Elise Flynn, Sara Baqar, Dorothy Liu, Elif I Ekinci, Stephen Farrell, Jeffrey D Zajac, Mario De Luise and Ego Seeman

Summary

ACTH-secreting phaeochromocytoma (ASP) is a rare cause of ACTH-dependent Cushing’s syndrome (CS). We report the case of a 63-year-old female presenting with CS secondary to an ASP complicated by bowel perforation. This case report highlights ASP as an uncommon but important cause of ectopic ACTH secretion (EAS). There have been 29 cases of ASP, all of which were unilateral and benign, but associated with significant complications. Patients presenting with ASP have the potential for cure with unilateral adrenalectomy. Given this promising prognosis if recognised, ASP should be considered in the diagnostic workup of ACTH-dependent CS. As this case demonstrates, gastrointestinal complications can arise from severe hypercortisolaemia associated with CS. Early medical and surgical intervention is imperative as mortality approaches 50% once bowel perforation occurs.

Learning points

  • Consider phaeochromocytoma in the diagnostic workup of ACTH-dependent CS; screen with plasma metanephrines or urinary catecholamines.

  • Serial screening may be required if ACTH-secreting phaeochromocytoma is suspected, as absolute levels can be misleading.

  • Early catecholamine receptor blockade and adrenal synthesis blockade may avoid the need for rescue bilateral adrenalectomy in ACTH-secreting phaeochromocytoma.

  • Consider early medical or surgical management when gastrointestinal features are present in patients with CS, as bowel perforation due to severe hypercortisolaemia can occur and is associated with significant mortality.

Open access

A Pazderska, S Crowther, P Govender, K C Conlon, M Sherlock and J Gibney

Summary

Avascular necrosis (AVN) is a rare presenting feature of endogenous hypercortisolism. If left untreated, complete collapse of the femoral head may ensue, necessitating hip replacement in up to 70% of patients. The majority of the described patients with AVN due to endogenous hypercortisolaemia required surgical intervention. A 36-year-old female, investigated for right leg pain, reported rapid weight gain, bruising and secondary amenorrhoea. She had abdominal adiposity with violaceous striae, facial plethora and hirsutism, atrophic skin, ecchymosis and proximal myopathy. Investigations confirmed cortisol excess (cortisol following low-dose 48h dexamethasone suppression test 807nmol/L; 24h urinary free cortisol 1443nmol (normal<290nmol)). Adrenocorticotrophic hormone (ACTH) was <5.0pg/mL. CT demonstrated subtle left adrenal gland hypertrophy. Hypercortisolaemia persisted after left adrenalectomy. Histology revealed primary pigmented micronodular adrenal disease. Post-operatively, right leg pain worsened and left leg pain developed, affecting mobility. MRI showed bilateral femoral head AVN. She underwent right adrenalectomy and steroid replacement was commenced. Four months after surgery, leg pain had resolved and mobility was normal. Repeat MRI showed marked improvement of radiological abnormalities in both femoral heads, consistent with spontaneous healing of AVN. We report a case of Cushing’s syndrome due to primary pigmented nodular adrenocortical disease, presenting with symptomatic AVN of both hips. This was managed conservatively from an orthopaedic perspective. Following cure of hypercortisolaemia, the patient experienced excellent recovery and remains symptom free 4 years after adrenalectomy. This is the first report of a favourable outcome over long-term follow-up of a patient with bilateral AVN of the hip, which reversed with treatment of endogenous hypercortisolaemia.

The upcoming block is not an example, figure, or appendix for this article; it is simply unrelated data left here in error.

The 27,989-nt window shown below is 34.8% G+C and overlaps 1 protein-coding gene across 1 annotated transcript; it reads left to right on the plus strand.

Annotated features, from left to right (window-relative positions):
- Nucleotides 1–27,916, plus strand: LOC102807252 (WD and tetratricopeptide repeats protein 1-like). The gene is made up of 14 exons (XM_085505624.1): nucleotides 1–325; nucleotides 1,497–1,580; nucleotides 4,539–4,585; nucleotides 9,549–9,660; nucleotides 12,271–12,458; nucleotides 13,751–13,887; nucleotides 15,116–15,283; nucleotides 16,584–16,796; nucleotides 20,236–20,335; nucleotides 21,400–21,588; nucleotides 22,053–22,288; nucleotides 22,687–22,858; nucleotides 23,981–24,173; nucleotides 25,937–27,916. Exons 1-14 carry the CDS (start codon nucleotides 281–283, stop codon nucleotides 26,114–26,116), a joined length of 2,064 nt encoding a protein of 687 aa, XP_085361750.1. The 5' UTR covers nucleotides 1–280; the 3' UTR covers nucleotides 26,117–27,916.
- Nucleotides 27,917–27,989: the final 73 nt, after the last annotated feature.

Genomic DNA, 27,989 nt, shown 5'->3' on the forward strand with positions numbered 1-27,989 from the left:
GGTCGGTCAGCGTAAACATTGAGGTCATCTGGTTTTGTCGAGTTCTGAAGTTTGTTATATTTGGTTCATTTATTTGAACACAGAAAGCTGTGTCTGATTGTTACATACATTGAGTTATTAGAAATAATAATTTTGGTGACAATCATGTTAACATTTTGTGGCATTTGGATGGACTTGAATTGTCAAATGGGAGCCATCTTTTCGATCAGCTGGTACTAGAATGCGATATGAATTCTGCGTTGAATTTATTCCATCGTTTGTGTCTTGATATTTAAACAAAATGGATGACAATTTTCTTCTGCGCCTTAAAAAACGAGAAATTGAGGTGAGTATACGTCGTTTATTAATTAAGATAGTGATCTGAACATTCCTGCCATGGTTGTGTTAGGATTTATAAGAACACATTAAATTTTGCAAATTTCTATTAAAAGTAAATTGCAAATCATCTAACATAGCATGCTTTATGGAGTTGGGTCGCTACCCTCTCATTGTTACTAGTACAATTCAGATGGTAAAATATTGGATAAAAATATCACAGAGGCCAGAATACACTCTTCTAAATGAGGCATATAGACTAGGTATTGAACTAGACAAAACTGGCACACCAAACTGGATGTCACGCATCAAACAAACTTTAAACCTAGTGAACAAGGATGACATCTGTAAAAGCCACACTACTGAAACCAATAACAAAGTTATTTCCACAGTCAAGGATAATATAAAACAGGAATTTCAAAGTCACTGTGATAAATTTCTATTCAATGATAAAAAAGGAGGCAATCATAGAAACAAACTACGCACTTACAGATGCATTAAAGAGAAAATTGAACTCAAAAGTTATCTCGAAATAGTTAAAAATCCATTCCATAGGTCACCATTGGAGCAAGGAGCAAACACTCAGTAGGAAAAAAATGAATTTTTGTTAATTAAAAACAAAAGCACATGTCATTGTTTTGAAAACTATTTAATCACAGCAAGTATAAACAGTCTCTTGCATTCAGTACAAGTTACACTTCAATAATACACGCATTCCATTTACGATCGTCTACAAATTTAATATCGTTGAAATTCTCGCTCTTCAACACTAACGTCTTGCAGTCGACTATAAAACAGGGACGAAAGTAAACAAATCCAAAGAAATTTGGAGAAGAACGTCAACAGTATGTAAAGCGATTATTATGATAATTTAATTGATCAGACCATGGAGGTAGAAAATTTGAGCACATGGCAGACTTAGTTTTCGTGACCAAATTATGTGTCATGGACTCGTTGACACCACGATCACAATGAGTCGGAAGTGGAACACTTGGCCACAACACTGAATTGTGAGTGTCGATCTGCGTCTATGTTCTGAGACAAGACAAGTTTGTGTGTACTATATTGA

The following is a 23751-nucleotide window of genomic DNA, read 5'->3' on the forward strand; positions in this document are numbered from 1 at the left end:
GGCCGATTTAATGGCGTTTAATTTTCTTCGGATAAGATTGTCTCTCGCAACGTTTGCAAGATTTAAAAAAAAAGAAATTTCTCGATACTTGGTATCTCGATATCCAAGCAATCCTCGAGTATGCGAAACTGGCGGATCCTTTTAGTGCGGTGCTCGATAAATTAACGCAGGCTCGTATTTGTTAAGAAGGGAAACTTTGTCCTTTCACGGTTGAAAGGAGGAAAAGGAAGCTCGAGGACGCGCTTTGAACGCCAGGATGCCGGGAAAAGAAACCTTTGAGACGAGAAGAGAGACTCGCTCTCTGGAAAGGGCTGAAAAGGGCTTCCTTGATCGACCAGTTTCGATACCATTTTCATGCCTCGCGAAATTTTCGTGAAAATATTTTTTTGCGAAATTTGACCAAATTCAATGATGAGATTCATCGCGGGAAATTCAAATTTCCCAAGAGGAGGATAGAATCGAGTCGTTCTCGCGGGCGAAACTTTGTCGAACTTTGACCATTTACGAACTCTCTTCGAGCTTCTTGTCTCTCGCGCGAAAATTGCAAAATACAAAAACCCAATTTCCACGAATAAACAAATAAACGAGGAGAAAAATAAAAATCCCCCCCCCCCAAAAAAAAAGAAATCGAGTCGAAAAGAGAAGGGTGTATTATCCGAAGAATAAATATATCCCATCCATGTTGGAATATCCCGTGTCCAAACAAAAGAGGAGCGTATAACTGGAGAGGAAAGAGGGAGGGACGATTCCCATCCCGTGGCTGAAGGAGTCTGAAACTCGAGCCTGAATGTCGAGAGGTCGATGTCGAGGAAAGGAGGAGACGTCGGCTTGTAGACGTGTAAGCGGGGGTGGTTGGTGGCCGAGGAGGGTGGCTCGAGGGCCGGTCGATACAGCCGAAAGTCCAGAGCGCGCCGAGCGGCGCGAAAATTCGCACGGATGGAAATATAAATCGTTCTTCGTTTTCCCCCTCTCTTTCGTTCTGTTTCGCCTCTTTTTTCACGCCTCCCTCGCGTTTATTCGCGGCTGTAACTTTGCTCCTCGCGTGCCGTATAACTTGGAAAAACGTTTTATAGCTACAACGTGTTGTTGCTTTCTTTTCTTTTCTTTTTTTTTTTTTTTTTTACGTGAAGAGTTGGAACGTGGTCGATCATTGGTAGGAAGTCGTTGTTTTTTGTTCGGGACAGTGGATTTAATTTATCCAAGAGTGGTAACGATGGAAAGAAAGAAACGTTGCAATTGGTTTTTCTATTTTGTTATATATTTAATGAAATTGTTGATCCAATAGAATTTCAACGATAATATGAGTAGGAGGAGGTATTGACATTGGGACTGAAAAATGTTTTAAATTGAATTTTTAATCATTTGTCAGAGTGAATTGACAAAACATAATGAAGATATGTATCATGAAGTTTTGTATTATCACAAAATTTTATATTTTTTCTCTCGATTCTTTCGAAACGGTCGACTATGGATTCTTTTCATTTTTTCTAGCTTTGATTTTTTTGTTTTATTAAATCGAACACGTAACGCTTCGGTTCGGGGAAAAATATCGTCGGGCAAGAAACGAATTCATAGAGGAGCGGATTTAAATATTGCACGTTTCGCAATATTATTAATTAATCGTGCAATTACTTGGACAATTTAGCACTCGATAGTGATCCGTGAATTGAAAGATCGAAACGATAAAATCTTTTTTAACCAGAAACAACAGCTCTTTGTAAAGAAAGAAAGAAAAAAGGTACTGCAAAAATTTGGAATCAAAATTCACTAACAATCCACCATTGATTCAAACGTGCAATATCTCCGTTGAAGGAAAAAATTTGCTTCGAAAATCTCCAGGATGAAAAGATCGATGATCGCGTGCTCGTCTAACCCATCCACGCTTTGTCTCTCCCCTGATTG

Learning points

  • AVN of femoral head can be a presenting feature of hypercortisolism, both endogenous and exogenous.

  • Rarely, treatment of hypercortisolaemia can reverse AVN without the need for orthopaedic intervention.

  • Primary pigmented nodular adrenal disease is a rare cause of ACTH-independent Cushing’s syndrome.